One of the most dedicated actors in Hollywood is retiring, and the reason is both surprising and ultimately vague. Daniel Day-Lewis (“Lincoln”), who’s earned three Oscars for his roles in “Lincoln,” “There Will Be Blood” and “My Left Foot: The Story of Christy Brown,” explained the events leading to his retirement in an interview with W Magazine.
One of the industry’s best method actors, Day-Lewis is known for learning all he can about his characters before playing them. The actor’s explored many professions during his career, learning how to throw knives for “Gangs of New York,” building a kitchen table before shooting “The Ballad of Jack & Rose,” and even rigging a historically accurate oil well for “There Will Be Blood.” He approached his last role as fashion designer Reynolds Woodcock in Paul Thomas Anderson’s “Phantom Thread” in a similar fashion, re-creating a classic Balenciagia gown after a lengthy apprenticeship under Marc Happel, head of the costume department at the New York City Ballet. “Being in a workshop is like food and drink to me. I love that sense of creation,” he said to W.
But, as many of Day-Lewis films do, “Phantom Thread” turned more melancholy and revealing than Anderson or Day-Lewis expected. He told W:
Before making the film, I didn’t know I was going to stop acting. I do know that Paul and I laughed a lot before we made the movie. And then we stopped laughing because we were both overwhelmed by a sense of sadness. That took us by surprise: We didn’t realize what we had given birth to. It was hard to live with. And still is.
The depression from making the film followed the actor even after production wrapped. After finishing the film, Day-Lewis declared his retirement. He’d previously experienced dark “blue” periods after completing past films, leading “My Left Foot” director Jim Sheridan to say “Daniel hates acting”; usually, the actor eventually found a new character with a story too tempting to resist. This time, Day-Lewis decided to quit altogether, and was vague about the reasoning behind the decision:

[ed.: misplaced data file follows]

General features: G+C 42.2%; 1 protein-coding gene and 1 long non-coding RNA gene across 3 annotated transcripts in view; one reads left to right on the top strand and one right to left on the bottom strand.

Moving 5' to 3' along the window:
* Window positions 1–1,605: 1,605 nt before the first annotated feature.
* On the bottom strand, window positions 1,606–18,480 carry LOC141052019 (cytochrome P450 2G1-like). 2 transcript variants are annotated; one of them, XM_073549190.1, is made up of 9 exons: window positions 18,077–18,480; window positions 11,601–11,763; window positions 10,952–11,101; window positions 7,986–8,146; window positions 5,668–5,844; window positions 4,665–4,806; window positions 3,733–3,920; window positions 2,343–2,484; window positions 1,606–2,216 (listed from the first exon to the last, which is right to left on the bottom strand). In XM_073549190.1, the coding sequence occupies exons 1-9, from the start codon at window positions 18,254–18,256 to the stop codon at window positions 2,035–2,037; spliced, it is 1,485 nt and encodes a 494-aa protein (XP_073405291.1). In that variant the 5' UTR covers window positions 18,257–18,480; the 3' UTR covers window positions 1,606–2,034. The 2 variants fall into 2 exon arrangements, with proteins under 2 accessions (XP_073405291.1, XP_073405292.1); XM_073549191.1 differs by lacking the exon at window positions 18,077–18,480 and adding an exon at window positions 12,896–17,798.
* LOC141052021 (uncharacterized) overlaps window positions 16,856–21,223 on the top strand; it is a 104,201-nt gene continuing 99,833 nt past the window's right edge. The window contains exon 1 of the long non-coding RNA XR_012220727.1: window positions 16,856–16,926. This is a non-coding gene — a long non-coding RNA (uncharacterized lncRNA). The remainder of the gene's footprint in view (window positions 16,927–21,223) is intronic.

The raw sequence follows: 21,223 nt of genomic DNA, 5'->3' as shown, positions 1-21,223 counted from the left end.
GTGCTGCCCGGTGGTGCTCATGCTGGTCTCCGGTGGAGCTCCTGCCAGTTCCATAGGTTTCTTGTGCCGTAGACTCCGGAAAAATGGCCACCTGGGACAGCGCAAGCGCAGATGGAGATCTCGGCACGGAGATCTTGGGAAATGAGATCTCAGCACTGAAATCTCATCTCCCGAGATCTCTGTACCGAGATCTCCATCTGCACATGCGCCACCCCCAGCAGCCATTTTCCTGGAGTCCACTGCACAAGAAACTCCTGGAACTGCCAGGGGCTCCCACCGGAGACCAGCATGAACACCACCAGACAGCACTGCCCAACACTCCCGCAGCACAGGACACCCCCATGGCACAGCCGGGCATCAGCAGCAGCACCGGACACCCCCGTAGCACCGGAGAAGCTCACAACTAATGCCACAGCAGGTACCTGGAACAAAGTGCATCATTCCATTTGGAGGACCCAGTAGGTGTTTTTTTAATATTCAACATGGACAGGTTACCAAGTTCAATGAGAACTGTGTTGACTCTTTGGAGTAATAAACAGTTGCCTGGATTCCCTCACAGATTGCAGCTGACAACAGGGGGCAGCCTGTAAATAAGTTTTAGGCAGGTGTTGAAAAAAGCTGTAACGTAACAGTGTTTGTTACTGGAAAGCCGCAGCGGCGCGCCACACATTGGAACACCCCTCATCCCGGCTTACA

“I haven’t figured it out. But it’s settled on me, and it’s just there. Not wanting to see the film is connected to the decision I’ve made to stop working as an actor. But it’s not why the sadness came to stay. That happened during the telling of the story, and I don’t really know why…I knew it was uncharacteristic to put out a statement. But I did want to draw a line. I didn’t want to get sucked back into another project. All my life, I’ve mouthed off about how I should stop acting, and I don’t know why it was different this time, but the impulse to quit took root in me, and that became a compulsion. It was something I had to do.”
Though he laughed when W suggested he could become a fashion designer, he left his options open, saying, “Who know? I won’t know which way to go for a while.” The actor still practices other artistic pursuits, some he picked up from films and others in his personal life. He still paints, writes, makes furniture, boxes, and even made a dress by hand for his wife. Awards Circuit’s Joey Magidson previously speculated that Day-Lewis would turn to the world of fashion, but it’s clear Day-Lewis himself hasn’t decided what he’ll do just yet.
Starring Day-Lewis, Leslie Manville (“Maleficent”) and Vicky Krieps (“The Young Karl Marx”), “Phantom Thread” premieres Christmas Day. Watch the trailer below.